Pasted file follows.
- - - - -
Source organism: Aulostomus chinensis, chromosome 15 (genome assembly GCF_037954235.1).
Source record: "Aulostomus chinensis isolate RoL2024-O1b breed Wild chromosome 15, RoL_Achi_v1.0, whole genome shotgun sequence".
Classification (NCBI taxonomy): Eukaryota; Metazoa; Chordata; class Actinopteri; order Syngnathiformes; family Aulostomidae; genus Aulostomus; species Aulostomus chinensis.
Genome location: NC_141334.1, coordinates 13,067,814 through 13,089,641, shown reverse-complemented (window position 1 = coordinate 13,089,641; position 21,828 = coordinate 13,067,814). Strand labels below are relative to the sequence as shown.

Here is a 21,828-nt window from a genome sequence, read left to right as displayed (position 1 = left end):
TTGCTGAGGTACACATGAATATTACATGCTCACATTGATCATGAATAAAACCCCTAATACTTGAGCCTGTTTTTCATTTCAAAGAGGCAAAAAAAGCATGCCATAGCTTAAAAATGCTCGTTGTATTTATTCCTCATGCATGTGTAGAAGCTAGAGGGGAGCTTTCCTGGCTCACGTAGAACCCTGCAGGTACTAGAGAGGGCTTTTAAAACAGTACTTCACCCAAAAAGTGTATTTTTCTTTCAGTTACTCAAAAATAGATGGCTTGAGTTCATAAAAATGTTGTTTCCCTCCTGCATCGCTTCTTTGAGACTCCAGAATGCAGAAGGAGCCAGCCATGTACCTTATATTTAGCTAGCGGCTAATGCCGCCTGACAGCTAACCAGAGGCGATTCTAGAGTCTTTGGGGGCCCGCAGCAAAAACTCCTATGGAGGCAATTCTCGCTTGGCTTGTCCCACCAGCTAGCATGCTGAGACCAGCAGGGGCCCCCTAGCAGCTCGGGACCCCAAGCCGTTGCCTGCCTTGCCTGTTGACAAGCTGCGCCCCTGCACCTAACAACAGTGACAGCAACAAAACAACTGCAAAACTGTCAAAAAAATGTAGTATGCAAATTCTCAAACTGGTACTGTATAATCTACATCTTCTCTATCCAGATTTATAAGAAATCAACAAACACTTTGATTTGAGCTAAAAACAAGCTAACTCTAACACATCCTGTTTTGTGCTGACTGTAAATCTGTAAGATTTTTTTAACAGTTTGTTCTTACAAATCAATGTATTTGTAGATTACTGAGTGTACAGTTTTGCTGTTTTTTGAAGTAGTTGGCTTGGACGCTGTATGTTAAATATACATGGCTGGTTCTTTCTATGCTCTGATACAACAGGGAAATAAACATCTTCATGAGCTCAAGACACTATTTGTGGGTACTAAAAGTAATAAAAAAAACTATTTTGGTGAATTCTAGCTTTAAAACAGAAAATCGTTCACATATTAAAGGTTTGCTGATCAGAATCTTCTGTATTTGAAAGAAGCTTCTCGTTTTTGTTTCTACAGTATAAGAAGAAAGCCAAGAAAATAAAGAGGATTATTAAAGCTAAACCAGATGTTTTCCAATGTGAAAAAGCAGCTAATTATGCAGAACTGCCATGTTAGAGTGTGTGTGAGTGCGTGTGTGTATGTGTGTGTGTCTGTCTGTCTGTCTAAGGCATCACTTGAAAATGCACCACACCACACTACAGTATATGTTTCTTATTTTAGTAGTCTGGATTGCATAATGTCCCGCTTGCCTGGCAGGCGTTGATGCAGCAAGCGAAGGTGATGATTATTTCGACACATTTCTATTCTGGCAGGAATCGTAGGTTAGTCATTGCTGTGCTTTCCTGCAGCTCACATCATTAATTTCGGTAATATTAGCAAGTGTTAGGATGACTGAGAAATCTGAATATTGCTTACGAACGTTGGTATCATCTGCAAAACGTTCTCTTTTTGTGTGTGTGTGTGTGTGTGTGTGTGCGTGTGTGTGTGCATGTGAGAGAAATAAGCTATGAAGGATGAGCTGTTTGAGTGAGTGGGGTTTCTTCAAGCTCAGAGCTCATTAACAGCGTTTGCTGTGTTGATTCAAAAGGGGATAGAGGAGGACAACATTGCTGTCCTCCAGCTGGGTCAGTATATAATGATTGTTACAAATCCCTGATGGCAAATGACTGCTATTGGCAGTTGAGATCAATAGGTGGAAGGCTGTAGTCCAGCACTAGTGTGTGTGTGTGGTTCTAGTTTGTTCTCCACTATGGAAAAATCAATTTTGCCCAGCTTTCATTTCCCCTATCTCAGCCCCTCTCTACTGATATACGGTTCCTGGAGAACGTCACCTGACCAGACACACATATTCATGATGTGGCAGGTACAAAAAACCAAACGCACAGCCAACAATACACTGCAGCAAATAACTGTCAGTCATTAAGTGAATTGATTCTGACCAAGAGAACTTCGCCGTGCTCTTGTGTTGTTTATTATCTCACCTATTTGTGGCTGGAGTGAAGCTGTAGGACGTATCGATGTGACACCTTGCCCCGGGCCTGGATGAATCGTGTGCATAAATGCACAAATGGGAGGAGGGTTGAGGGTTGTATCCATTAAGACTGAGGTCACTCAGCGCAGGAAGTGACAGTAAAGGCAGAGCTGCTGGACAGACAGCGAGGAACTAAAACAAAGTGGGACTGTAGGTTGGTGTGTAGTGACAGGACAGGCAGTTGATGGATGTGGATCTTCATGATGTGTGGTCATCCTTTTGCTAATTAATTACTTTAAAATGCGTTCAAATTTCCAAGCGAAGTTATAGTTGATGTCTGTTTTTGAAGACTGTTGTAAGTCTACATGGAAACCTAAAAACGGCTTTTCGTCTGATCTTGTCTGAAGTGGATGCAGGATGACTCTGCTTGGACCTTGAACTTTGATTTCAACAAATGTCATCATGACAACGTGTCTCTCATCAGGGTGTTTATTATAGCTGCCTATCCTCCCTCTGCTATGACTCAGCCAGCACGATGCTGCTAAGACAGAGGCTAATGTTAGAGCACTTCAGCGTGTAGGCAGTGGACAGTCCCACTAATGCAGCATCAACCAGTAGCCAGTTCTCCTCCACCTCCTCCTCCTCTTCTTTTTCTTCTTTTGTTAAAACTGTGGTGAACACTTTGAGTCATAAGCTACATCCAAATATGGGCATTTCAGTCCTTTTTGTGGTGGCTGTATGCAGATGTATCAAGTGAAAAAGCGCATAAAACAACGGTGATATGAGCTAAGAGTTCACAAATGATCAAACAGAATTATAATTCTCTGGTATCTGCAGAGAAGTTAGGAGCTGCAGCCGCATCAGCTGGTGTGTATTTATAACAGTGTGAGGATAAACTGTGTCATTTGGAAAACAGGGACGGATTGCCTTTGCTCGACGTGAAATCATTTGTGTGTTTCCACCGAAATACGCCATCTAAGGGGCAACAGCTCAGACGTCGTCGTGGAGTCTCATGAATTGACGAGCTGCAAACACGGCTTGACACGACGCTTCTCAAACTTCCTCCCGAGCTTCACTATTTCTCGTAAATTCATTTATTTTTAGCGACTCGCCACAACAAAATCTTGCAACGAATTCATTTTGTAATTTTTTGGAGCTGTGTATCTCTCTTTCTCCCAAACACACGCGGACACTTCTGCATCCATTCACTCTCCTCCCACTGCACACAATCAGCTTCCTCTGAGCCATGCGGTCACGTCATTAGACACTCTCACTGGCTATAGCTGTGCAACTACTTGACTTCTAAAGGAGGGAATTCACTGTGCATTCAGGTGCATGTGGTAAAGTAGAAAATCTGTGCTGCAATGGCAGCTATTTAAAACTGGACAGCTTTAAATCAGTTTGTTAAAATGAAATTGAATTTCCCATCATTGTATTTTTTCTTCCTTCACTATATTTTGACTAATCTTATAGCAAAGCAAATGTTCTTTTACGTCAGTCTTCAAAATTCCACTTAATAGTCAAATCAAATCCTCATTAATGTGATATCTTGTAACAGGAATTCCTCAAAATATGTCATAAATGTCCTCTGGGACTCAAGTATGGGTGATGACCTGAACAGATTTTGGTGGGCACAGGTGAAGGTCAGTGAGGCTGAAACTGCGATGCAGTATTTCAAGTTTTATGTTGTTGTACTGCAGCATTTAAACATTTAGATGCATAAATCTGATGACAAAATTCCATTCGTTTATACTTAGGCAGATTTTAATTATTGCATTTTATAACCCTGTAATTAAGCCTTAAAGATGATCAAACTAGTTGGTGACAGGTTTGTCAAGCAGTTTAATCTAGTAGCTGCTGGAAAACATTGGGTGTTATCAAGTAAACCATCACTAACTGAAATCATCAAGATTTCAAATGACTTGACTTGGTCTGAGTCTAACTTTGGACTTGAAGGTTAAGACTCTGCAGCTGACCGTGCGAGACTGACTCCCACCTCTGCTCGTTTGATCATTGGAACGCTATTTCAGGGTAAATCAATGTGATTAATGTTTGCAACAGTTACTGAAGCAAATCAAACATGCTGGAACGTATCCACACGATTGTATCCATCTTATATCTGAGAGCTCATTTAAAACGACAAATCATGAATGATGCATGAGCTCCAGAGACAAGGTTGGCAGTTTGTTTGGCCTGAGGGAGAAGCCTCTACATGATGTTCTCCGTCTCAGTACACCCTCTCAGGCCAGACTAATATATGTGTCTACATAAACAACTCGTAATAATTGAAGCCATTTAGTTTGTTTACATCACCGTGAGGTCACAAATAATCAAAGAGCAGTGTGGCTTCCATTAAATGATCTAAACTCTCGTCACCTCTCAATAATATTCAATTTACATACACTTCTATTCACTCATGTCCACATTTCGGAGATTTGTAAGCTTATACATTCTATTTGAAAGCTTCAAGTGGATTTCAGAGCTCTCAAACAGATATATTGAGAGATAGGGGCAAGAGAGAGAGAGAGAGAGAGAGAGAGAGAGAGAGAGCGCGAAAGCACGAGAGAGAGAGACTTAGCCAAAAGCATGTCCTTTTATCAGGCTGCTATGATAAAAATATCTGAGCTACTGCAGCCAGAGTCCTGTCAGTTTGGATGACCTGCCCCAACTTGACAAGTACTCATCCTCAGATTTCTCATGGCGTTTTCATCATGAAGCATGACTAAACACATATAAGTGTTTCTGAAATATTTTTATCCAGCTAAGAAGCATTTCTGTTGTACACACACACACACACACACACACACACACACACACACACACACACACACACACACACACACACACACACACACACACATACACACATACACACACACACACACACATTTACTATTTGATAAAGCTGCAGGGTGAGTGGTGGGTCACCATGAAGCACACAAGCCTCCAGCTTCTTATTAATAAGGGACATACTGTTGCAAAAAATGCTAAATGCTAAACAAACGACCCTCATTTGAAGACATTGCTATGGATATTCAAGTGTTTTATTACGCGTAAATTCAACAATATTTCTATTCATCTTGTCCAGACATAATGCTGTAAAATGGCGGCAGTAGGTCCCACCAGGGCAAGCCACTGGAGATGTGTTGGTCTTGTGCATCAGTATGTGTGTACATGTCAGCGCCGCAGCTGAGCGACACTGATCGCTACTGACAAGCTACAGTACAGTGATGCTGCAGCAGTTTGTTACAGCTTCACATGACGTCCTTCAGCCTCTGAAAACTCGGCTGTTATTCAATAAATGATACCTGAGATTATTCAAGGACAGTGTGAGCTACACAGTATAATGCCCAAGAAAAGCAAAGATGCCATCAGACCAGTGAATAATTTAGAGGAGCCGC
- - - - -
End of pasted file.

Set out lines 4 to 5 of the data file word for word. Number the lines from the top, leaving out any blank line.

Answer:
Genome location: NC_141334.1, coordinates 13,067,814 through 13,089,641, shown reverse-complemented (window position 1 = coordinate 13,089,641; position 21,828 = coordinate 13,067,814). Strand labels below are relative to the sequence as shown.

Here is a 21,828-nt window from a genome sequence, read left to right as displayed (position 1 = left end):